May 1 | IMC, James Amelang, 12:15 pm

The Department of Italian at Columbia University is pleased to invite you to the following lecture in the context of the Italian and Mediterranean Colloquium:
Discovering the Mediterranean: Carlo Levi, Fernand Braudel, Ernesto De Martino.
James Amelang (Universidad Autónoma de Madrid)
May 1, 12:15-1:40 pm
507 Hamilton Hall
Columbia University
Two of the most influential twentieth-century texts on the Mediterranean were written under oddly similar circumstances. The Turin-born anti-fascist intellectual Carlo Levi wrote the book that made him famous — Cristo si è fermato a Eboli, originally published in 1945 — after spending a year in internal exile in the southern region of Basilicata during the mid-1930s. Meanwhile, the French historian Fernand Braudel’s The Mediterranean world in the age of Philip II (1949) took final shape while the author was in a German prisoner-of-war camp during the Second World War. While these two works differed in many respects, they shared the same vision of the Mediterranean as the locus of a millennial culture of deep continuities — so deep in fact as to exist largely outside the central historical dynamic of change over time. Yet this vision would soon be challenged on various fronts. One of the most interesting criticisms was voiced by the Neapolitan anthropologist Ernesto de Martino. In a short but intense career he wrote a series of works that strove to grapple with the contradictions of cultural change in an area famous for lacking it — his native Mezzogiorno. De Martino conceived the most famous of his studies — an analytical reconstruction of ritual mourning by village women in the same area which Levi had written about — as a direct reply to the latter’s melancholic ahistoricism. In so doing he initiated a brief but intense exchange of considerable relevance to cultural history today, called to measure the extent and depth of change in the past amid the dizzying pace of transformation in the present.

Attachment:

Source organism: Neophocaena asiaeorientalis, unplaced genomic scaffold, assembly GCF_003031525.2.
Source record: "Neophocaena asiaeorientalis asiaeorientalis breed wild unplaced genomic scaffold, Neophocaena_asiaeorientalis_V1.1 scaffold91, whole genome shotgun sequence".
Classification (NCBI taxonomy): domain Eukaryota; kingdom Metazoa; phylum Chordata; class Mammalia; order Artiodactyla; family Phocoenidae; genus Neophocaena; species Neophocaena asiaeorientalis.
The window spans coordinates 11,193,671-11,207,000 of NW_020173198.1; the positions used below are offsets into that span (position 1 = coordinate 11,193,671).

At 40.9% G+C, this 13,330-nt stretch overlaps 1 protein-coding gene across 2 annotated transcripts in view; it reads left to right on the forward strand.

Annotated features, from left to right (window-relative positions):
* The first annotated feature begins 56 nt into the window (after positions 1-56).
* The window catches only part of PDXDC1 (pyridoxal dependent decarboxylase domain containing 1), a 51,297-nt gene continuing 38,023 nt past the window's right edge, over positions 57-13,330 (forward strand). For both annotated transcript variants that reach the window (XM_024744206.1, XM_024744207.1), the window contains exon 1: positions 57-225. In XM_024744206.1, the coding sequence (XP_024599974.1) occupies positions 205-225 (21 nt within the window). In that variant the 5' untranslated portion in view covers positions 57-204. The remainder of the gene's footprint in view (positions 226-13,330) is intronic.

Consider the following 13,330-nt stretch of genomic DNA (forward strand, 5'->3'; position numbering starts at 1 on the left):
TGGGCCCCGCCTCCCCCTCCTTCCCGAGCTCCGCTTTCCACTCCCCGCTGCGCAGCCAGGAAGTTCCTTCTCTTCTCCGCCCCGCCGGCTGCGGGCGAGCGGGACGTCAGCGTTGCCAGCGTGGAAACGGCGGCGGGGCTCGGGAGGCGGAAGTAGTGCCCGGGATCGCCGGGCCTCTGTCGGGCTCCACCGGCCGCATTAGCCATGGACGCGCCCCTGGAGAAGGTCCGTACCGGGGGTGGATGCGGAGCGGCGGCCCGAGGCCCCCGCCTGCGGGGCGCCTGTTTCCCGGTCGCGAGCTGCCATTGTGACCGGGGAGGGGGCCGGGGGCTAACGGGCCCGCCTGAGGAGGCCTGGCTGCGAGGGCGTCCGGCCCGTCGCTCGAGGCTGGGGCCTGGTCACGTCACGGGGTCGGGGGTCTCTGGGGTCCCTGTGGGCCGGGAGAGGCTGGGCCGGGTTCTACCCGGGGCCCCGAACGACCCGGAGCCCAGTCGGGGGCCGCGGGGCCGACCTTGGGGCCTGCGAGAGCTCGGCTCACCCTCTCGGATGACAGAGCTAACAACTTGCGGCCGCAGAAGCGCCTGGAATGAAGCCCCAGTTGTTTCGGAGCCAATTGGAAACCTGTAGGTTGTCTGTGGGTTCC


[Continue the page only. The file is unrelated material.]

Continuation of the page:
James Amelang is Professor of Early Modern History at the Departamento de Historia Moderna, Universidad Autónoma, Madrid. His main fields of interest are the social and cultural history of early modern Barcelona, the history of early modern Spain and urban discourse in early modern Europe and in the Mediterranean. He is author of Honored citizens of Barcelona: patrician culture and class relations, 1490-1714 (Princeton University Press, 1986), The Flight of Icarus: Popular Autobiography in Early Modern Europe (Stanford University Press, 1998), and Parallel histories, Muslims and Jews in Inquisitorial Spain, (Madrid, 2011, English edition: Louisiana State University Press, 2013).
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